On 20 February the Islamist militia Mujao took the town hall in Gao, one of the three sizeable towns in Mali's north, and on latest reports (23 February) fighting continues.
Socialist Worker has avoided explicit support for the Islamist militias which ruled northern Mali from April 2012 until recently.
I find it difficult to agree with Martin Thomas’ statement in Solidarity 272 (30 January): “Better troops out now than an African Afghanistan.”
On 29 January the Government announced that up to 400 British troops will be sent to Mali to help the French intervention, and maybe for over a year.
The Tuareg people, a nomadic Berber people living in Saharan north Africa, have had five rebellions in the last century — 1916-1917, 1962-1964, 1990-1995, 2007-2009 and in 2012.
The French military intervention in Mali promises no better than the US military intervention in Afghanistan since 2001. Or even worse.
Jonny Keyworth reports on workers’ struggles in war-ravaged Congo.
On 8 November, musicians from the Musicians’ Union of Cameroon protested in the capital Yaoundé against the Port of Douala’s refusal to pay copyright royalties to artists.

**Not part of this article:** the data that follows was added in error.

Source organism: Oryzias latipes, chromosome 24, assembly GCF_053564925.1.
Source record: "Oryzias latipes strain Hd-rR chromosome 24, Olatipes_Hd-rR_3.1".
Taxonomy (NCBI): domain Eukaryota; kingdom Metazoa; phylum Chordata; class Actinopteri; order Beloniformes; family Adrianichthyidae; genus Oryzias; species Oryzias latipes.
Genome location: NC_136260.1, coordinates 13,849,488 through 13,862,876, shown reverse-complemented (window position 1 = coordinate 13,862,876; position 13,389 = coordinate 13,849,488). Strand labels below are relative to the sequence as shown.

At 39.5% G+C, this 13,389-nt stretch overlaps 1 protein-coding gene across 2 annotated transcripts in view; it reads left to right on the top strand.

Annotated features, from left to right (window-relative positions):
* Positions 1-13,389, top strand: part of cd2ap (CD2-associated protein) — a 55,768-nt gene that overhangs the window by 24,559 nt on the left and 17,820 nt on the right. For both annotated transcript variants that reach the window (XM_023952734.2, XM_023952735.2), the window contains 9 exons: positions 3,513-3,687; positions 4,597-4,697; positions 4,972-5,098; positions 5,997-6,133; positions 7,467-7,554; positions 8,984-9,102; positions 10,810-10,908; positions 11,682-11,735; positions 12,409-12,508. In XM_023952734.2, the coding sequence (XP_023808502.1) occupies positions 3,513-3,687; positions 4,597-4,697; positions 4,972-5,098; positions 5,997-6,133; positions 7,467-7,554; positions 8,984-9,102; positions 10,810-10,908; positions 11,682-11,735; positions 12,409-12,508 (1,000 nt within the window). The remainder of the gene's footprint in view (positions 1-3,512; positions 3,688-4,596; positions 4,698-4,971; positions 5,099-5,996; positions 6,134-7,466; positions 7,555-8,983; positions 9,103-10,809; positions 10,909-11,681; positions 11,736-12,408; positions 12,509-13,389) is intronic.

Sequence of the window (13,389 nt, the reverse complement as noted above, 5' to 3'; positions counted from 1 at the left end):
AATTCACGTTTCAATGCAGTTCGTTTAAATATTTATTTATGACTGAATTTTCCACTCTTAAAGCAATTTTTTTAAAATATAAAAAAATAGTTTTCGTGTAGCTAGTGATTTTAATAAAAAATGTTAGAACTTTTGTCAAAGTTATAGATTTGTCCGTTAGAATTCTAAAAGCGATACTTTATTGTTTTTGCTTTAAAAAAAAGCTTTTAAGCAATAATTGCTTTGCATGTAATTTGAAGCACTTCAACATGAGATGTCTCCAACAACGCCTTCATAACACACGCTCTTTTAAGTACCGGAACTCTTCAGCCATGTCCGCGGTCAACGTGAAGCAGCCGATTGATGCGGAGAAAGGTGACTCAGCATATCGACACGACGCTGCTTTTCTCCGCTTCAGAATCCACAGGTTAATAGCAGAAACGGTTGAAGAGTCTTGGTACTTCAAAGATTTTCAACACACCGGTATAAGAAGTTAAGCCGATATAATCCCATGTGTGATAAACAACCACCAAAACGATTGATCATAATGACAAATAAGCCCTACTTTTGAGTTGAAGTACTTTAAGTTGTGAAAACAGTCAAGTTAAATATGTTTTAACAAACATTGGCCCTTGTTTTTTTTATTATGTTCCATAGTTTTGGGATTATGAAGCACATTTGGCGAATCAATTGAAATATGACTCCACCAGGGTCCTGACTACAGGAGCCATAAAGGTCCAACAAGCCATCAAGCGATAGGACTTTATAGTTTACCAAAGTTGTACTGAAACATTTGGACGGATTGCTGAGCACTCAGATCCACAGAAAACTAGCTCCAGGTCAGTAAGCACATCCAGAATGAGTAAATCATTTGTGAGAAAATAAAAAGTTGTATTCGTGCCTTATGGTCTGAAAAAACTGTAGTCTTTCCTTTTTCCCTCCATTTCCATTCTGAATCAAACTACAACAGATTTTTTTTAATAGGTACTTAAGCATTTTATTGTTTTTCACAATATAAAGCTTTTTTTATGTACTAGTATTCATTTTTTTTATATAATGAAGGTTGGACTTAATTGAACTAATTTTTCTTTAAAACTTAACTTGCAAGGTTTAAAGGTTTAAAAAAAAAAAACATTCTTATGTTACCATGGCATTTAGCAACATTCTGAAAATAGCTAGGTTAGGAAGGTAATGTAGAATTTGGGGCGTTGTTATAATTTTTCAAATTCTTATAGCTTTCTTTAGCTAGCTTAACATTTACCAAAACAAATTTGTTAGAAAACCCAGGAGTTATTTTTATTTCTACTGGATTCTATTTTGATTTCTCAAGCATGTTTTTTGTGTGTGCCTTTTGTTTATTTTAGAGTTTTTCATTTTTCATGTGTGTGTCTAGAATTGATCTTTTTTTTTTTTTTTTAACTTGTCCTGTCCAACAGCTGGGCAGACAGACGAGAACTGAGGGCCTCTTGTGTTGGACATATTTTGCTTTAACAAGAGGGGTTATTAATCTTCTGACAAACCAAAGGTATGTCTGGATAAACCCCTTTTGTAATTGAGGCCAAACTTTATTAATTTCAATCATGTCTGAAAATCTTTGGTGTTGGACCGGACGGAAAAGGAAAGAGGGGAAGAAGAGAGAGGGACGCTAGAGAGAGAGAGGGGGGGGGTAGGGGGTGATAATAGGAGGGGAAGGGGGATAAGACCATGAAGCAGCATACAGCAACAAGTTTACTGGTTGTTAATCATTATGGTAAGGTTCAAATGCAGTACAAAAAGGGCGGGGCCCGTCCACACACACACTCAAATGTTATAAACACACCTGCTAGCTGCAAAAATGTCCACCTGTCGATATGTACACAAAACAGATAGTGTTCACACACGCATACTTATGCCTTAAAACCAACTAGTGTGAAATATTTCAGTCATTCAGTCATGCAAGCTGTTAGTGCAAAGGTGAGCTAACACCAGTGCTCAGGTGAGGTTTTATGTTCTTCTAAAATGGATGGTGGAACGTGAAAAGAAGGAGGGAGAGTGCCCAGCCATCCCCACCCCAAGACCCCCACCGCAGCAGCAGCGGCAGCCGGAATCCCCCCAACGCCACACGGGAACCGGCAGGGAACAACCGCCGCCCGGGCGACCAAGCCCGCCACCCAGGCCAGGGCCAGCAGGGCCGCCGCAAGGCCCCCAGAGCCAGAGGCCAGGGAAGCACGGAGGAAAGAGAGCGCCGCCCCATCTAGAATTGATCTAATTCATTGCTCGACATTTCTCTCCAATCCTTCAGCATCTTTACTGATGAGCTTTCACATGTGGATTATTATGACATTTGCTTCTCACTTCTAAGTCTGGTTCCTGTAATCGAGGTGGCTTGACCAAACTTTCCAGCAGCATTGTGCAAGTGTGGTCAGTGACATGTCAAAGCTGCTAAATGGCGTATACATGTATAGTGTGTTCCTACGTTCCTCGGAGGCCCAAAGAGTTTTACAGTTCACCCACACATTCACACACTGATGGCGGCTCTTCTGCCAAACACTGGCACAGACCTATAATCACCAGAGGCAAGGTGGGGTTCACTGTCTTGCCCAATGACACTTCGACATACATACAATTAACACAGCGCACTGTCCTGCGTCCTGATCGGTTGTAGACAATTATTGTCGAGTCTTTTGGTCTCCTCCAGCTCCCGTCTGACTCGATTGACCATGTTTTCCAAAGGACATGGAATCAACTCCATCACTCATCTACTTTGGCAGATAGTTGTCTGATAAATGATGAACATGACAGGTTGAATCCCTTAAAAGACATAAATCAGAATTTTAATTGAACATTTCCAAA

Uganda High Commission, Trafalgar Square, London WC2N 5DX
The Ugandan Anti-Homosexuality “Kill the Gays” Bill has been placed on the schedule of Parliament - meaning it will be on business of the day any time from now. In the next few hours or days, the situation for LGBT Ugandans may change markedly. Meantime, the Civil Society Coalition on Human Rights and Constitutional Law in Uganda has called for protest actions across the World. Global condemnation stopped this harsh law twice before. Please join RMT activists on 6th December.
The High Court has ruled that Kenyans tortured by the British empire in the 1950's can seek damages from the British government.